GDG- NPS, Slavery and Economies

joadx1 at netscape.net joadx1 at netscape.net
Thu Jan 5 11:59:28 CST 2012


This is not a simplistic view; in fact, a number of modern analyses of the Civil War focus precisely on the economic aspects of the conflict.  One that I have read indicates that one of the reasons why non-slave-owning southerners fought to protect slavery was because so much of the southern economy was founded upon it that everyone would suffer economically if it disappeared.

And while it would take us too far away from the parameters of this discussion board, I would argue (and do argue in my own professional work) that the peculiar institution of money has a particularly powerful role in our history, past and present, that is often misunderstood or ignored.  But I will go no further on that.

But I will add that the matter of slavery and the Civil War is overdetermined--that is, there is more than one cause at work here.  Beyond the very real economic dimensions of the matter are the racial ones (I do not want to dwell on this, but racial hatred and feelings racial superiority are also involved); the social class ones (the plantation aristocracy was able to paper over the class inequalities in the south by telling southern yeomen that without slavery they would be part of a menial class, but with it they were part of a ruling caste); and simple fear: the southerners were very well aware that they had, in many regions, established slave populations that were much larger than the white populations, and they were terrified of a slave rebellion on the order of the successful rebellion in Haiti.

There are yet other parts to this ugly puzzle, but your own suggestion is a very important part of it all.

 

 

 

-----Original Message-----
From: Andy Mills <amills at jplcreative.com>
To: GDG <gettysburg at arthes.com>
Sent: Thu, Jan 5, 2012 9:44 am
Subject: GDG- NPS, Slavery and Economies


Esteemed GDG Member Contributes:
My apologies as I am not the best at getting ideas and thoughts out of my head 
and rationalizing them so others can understand.  

Having made my disclaimer, I am curious as to why the war wasn't all about 
money?  

Secession caused the war and slavery caused secession, I think based on emails I 
have read over the last couple days, everyone agrees with this statement.

But what caused slavery?  The immediate cause was the need for cheap labor 
centuries before the civil war, so the underlying cause of slavery was money, 
ergo money caused slavery and slavery caused secession so the root cause was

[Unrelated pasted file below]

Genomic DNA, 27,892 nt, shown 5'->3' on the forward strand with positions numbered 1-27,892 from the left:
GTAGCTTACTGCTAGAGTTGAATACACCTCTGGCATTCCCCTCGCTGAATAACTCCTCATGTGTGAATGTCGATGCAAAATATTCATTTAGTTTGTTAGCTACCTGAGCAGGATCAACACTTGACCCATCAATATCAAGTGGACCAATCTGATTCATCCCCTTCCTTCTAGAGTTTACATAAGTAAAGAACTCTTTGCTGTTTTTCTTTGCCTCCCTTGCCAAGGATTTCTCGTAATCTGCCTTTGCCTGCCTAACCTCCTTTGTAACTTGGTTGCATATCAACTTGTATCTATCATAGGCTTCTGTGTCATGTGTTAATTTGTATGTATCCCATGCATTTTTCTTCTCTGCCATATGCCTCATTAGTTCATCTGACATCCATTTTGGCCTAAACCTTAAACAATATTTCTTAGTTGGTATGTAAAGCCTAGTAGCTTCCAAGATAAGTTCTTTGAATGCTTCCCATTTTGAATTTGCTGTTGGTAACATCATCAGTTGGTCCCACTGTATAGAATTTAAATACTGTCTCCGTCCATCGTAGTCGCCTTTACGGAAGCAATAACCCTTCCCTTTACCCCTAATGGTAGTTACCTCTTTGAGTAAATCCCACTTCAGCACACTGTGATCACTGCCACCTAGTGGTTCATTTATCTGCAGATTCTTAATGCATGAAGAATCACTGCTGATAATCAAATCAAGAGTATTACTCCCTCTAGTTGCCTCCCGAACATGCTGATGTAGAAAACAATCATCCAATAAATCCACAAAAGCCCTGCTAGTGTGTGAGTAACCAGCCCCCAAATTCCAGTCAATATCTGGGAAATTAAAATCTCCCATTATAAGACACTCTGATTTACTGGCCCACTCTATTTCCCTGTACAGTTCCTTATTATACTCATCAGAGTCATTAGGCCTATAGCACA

money?

I understand that by 1860, there was also a racial element to America's slavery 
and part of the reason for maintaining the system was this racial element but I 
don't think this was the major force in maintaining the "peculiar institution", 
as the major force was simply put:  money.

So why wouldn't the root cause then be economics, that without allowing slavery 
into the territories, slavery would slowly die and as a result, so would the way 
of life for the slave holding aristocrats of the South and their desire to 
maintain slavery was a desire to maintain their statuses, income, etc.  

One example would be Hampton Plantation outside Baltimore.  It was one of the 
largest and richest prior to the Civil War but slowly fell into a period of 
decline once slavery was banished from the country until the NPS saved the 
mansion future generations (yes, I know other organizations originally saved it 
in 1948, but didn't want to go into all the history of it).  We can look at many 
of the James River plantations that had to open their doors to the public to 
preserve and protect their properties because they were no longer sustainable 
once slavery was abolished.  

I agree that the original south seceded to protect slavery, but underneath that, 
slavery was there to support their income / economies, so if you want to say 
slavery led to secession which lead to the war, why can't you further define it 
that money led to slavery which lead to secession which led to war and as such, 
the root cause is the all powerful dollar?

I understand this is a simplistic view and possibly an incorrect view of the 
situation, but to me, secession caused the war and a desire to protect slavery 
led to secession (I understand that you can't separate slavery from 1860 South), 
but the root cause of slavery was money.  American slavery / chattel slavery 
wasn't like the Native Americans that took slaves from rival tribes to help 
replenish their population, or Rome that took slaves from captured armies.  
Slaves in those societies were not the basis of the economies as it was in the 
Antebellum South.  

I hope this makes sense, but wanted to get some viewpoints to see if this is a 
valid opinion or is full of holes.

Thanks,

-----Original Message-----
From: gettysburg-bounces at arthes.com [mailto:gettysburg-bounces at arthes.com] On 
Behalf Of John Lawrence
Sent: Tuesday, January 03, 2012 8:48 PM
To: GDG
Subject: Re: GDG- NPs & Slavery

>--------------------------------
>
>Hello,
>
>I am not arguing  whether not Lincoln could have  have chosen another 
>method to react to secession.  I'm not arguing Lincoln did not go to
>war to preserve the union.   I am simply stating the  historical fact
>that secession was caused by slavery and war was the result.
>
>It is impossible to have any discussion of the causes of the war or the 
>cause secession without the inclusion of slavery.
>
>The indisputable point is  slavery was the cause of secession which was 
>the cause of the war.
>
>The other what-ifs do not apply to that.
>
>
>Take Care
>
>Dennis


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